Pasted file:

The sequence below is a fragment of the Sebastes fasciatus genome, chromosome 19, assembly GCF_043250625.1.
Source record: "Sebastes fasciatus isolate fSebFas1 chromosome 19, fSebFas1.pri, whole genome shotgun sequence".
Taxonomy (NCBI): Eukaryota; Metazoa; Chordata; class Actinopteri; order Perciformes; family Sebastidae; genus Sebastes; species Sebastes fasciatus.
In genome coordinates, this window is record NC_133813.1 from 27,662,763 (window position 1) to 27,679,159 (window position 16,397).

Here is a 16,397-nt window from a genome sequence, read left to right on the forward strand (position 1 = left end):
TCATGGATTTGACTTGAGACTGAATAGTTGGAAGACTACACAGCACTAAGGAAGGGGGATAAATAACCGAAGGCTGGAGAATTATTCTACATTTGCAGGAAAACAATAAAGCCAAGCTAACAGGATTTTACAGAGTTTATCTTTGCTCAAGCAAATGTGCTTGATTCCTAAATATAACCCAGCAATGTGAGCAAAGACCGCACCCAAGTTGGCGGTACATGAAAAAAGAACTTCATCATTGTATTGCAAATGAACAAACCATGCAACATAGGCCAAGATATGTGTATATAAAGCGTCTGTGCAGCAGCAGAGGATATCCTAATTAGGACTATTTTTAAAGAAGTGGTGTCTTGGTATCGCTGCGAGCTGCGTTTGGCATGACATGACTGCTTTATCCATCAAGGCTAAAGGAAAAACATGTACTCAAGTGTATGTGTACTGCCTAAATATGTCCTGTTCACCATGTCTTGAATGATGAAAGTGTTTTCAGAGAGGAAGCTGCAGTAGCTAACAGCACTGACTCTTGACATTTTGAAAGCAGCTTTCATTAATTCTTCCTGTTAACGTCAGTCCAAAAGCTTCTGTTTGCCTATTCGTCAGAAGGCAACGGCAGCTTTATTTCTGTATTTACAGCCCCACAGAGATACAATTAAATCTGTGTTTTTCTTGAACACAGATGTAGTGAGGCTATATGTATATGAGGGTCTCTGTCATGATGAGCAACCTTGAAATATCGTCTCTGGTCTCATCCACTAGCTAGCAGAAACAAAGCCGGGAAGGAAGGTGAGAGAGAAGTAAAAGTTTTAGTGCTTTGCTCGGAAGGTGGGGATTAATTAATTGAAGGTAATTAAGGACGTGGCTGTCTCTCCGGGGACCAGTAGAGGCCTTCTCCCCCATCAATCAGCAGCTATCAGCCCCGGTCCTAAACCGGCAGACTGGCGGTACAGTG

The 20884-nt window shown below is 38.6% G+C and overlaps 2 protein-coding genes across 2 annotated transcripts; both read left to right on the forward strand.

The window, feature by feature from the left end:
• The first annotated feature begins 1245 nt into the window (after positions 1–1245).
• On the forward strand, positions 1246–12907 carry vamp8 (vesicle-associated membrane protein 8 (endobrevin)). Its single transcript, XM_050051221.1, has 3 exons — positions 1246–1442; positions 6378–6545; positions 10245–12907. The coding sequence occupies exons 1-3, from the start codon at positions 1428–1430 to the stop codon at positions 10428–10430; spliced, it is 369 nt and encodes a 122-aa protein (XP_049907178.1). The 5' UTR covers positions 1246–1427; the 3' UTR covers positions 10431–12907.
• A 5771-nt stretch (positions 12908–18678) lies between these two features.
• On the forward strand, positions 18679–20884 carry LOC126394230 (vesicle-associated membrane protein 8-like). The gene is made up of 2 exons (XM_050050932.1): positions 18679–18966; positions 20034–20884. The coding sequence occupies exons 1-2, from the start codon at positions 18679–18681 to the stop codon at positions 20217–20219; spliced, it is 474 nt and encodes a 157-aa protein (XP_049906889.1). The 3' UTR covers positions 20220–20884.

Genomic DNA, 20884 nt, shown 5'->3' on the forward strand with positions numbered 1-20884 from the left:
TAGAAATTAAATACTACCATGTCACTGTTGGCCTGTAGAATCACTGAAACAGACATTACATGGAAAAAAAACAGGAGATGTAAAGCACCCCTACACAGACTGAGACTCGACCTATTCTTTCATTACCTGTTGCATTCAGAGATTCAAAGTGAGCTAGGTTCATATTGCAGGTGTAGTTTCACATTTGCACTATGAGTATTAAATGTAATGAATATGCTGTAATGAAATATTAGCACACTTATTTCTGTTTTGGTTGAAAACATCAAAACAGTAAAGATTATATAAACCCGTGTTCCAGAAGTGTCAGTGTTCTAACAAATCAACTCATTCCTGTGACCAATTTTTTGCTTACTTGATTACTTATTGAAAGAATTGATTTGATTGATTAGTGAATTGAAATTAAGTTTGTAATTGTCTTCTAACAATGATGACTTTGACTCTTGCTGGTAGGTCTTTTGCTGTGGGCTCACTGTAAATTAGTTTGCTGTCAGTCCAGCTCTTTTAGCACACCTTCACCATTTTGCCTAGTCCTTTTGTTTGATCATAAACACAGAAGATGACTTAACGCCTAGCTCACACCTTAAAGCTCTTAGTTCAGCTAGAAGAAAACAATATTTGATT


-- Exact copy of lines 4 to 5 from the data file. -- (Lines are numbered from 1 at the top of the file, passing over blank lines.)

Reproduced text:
In genome coordinates, this window is record NC_133813.1 from 27,662,763 (window position 1) to 27,679,159 (window position 16,397).

Here is a 16,397-nt window from a genome sequence, read left to right on the forward strand (position 1 = left end):